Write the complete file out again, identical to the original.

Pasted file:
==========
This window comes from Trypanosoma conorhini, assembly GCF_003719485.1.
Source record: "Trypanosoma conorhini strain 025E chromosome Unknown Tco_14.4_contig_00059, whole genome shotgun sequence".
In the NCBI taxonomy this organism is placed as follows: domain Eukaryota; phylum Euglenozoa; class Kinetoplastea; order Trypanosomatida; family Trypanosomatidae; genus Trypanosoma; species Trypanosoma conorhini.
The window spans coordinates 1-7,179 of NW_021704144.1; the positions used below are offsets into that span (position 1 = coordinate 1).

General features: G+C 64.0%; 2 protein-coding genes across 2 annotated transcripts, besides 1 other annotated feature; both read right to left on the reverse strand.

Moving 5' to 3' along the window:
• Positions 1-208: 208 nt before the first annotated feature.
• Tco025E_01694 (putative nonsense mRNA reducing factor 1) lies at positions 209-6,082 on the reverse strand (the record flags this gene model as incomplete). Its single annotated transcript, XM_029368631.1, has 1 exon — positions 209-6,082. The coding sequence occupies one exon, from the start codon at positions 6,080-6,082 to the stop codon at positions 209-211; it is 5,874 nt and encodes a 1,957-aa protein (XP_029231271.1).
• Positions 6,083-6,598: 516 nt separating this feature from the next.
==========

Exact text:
This window comes from Trypanosoma conorhini, assembly GCF_003719485.1.
Source record: "Trypanosoma conorhini strain 025E chromosome Unknown Tco_14.4_contig_00059, whole genome shotgun sequence".
In the NCBI taxonomy this organism is placed as follows: domain Eukaryota; phylum Euglenozoa; class Kinetoplastea; order Trypanosomatida; family Trypanosomatidae; genus Trypanosoma; species Trypanosoma conorhini.
The window spans coordinates 1-7,179 of NW_021704144.1; the positions used below are offsets into that span (position 1 = coordinate 1).

General features: G+C 64.0%; 2 protein-coding genes across 2 annotated transcripts, besides 1 other annotated feature; both read right to left on the reverse strand.

Moving 5' to 3' along the window:
• Positions 1-208: 208 nt before the first annotated feature.
• Tco025E_01694 (putative nonsense mRNA reducing factor 1) lies at positions 209-6,082 on the reverse strand (the record flags this gene model as incomplete). Its single annotated transcript, XM_029368631.1, has 1 exon — positions 209-6,082. The coding sequence occupies one exon, from the start codon at positions 6,080-6,082 to the stop codon at positions 209-211; it is 5,874 nt and encodes a 1,957-aa protein (XP_029231271.1).
• Positions 6,083-6,598: 516 nt separating this feature from the next.